New Research Indicates College Students are Handling Money More Responsibly

New Research Indicates College Students are Handling Money More Responsibly

March 16, 2016         Written By Lynn Oldshue

Most American college students are handling their finances more carefully and conscientiously, according to a new study by Sallie Mae and Ipsos. The study found 77% of college students pay bills on time, and 60% never spend money they don’t have. Also, more than half (55%) save money each month, and 24% have an emergency fund.

The study, entitled “Majoring in Money: How American College Students Manage Their Finances,” interviewed 800 college students between the ages of 18 and 24.

Today’s college students are also using credit cards responsibly. Most purchases are being made with debit cards (85%), cash (86%) and mobile payments (77%), but most college students (56%) have at least one credit card. 59% of those with cards said the primary reason they obtained the credit card was to build credit. 63% of these students are paying their balance in full each month, and 73% pay without assistance from their parents. 69% have an average monthly balance of $500 or less.

“Having a credit card doesn’t necessarily mean students are overspending,” said Julia Clark, senior vice president, Ipsos Public Affairs. “The reality is they are demonstrating sound reasoning and thoughtful decision-making, and they are managing their payments effectively.”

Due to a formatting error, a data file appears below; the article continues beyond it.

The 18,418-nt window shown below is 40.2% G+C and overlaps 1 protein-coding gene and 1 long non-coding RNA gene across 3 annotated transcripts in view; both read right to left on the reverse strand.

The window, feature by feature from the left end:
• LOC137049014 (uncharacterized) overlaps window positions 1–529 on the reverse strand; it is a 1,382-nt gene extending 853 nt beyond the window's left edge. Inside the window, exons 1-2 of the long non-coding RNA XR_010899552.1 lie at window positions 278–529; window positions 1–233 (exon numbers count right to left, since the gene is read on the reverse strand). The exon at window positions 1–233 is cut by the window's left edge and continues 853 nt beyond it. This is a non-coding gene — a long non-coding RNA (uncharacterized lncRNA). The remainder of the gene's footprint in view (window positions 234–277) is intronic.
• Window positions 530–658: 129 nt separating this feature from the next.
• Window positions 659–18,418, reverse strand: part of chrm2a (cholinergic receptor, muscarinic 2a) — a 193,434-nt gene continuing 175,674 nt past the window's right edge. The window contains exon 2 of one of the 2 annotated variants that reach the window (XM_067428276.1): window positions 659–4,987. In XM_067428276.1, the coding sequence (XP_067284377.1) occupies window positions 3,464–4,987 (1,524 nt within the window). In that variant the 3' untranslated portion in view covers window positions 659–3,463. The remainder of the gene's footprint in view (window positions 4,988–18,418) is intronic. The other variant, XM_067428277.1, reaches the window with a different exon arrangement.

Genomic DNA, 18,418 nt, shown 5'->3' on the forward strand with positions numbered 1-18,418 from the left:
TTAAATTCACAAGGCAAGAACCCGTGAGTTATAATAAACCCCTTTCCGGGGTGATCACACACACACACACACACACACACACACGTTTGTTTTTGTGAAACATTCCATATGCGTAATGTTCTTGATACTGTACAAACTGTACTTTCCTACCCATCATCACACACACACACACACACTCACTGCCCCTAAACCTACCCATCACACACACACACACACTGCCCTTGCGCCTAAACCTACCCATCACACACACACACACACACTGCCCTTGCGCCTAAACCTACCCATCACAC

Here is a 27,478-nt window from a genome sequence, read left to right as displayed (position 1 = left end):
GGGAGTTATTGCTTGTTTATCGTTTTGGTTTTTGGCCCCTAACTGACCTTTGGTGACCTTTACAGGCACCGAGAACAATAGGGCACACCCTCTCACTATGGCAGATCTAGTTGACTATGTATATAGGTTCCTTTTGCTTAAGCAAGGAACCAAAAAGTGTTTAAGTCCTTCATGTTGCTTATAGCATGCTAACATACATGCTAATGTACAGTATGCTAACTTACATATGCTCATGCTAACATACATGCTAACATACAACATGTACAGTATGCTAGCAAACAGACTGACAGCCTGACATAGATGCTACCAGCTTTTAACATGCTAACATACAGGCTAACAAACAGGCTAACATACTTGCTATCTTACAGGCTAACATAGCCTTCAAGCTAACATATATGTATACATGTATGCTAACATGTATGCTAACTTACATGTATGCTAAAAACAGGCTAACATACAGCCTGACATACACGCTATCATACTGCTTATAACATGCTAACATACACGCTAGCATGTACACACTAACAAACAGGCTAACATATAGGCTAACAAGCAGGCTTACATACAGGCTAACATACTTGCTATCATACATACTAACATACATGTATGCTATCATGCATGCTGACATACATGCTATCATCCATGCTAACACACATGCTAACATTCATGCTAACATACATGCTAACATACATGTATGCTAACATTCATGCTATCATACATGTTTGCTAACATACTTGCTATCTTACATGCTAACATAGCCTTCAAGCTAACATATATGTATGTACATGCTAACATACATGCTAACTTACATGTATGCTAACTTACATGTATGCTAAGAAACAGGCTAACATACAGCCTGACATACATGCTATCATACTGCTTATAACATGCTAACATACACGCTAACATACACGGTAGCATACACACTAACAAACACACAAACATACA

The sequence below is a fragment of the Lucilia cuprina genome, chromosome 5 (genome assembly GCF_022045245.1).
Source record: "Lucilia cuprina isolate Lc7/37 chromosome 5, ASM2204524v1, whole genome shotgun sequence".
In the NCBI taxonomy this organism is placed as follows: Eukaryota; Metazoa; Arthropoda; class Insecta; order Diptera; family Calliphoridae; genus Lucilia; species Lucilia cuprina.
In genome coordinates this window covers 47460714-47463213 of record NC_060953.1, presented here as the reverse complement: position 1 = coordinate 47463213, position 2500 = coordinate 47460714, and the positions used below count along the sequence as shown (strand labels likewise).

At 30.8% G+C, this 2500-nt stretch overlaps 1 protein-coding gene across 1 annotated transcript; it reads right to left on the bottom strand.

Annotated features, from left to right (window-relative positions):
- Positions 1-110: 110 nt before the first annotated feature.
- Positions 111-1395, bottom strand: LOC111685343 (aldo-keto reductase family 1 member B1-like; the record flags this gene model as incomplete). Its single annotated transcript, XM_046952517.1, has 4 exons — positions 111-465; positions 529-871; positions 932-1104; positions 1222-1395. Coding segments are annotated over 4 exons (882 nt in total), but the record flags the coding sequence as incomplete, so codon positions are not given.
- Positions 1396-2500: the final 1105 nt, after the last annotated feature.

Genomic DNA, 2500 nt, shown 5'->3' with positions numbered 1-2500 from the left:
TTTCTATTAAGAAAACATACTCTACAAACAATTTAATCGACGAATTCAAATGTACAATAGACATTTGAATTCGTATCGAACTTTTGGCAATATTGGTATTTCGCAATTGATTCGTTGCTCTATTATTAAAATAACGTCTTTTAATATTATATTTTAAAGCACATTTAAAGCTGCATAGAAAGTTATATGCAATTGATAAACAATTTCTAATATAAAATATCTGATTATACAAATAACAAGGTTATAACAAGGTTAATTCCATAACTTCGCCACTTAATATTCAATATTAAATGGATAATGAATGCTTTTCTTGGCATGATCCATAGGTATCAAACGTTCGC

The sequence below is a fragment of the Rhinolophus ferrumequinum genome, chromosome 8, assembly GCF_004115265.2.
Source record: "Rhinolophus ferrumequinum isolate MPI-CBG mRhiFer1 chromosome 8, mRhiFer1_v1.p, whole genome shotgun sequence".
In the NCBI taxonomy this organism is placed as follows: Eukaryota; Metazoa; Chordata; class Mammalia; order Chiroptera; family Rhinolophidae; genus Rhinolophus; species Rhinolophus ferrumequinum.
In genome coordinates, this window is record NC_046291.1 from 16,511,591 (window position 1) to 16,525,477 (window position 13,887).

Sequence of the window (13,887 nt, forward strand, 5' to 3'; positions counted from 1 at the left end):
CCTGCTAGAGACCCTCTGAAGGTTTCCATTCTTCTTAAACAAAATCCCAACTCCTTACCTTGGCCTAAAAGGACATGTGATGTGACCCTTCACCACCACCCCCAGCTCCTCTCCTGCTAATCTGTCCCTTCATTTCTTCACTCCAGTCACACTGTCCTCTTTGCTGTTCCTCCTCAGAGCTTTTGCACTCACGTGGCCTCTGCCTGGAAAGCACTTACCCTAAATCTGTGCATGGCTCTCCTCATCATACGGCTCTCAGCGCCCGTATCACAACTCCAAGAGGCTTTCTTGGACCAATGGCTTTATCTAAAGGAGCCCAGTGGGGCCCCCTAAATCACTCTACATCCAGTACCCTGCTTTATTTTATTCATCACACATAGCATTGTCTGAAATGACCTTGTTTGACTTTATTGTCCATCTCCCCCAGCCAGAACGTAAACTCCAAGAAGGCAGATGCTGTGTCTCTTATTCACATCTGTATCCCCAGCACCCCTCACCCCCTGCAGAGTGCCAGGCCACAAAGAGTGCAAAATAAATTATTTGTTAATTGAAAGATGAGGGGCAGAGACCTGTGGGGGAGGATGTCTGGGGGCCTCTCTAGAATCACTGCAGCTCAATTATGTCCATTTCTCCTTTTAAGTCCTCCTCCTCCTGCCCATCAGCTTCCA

College students seem to understand the importance of good credit. 91% know they must have good credit to get favorable interest rates when they’re ready to buy cars or homes. They also know paying bills on time (93%) and keeping low credit card balances (63%) will have a positive impact on their records, while opening multiple credit card accounts simultaneously (64%) and using as much credit as possible (61%) will have negative affects.

“It’s clear that today’s college students are focused on effectively managing their finances,” said Raymond J. Quinlan, chairman and CEO, Sallie Mae. “Many of these young people grew up in the wake of a financial crisis and, in turn, have adopted behaviors that promote sound credit management. At the same time, they are eager to learn more to continue on the road to financial stability and success.”

There is still a hunger and need to learn more. 83% of the survey respondents said they would like to know more about saving and budgeting. They certainly need to learn how interest accumulates and how repayment behavior influences cost of credit over time. When asked multiple-choice questions about those topics, only 31% could answer all three correctly.

The information contained within this article was accurate as of March 16, 2016. For up-to-date
information on any of the terms, cards or offers mentioned above, visit the issuer's website.


About Lynn Oldshue

Lynn Oldshue has written personal finance stories for for twelve years. She majored in public relations at Mississippi State University.
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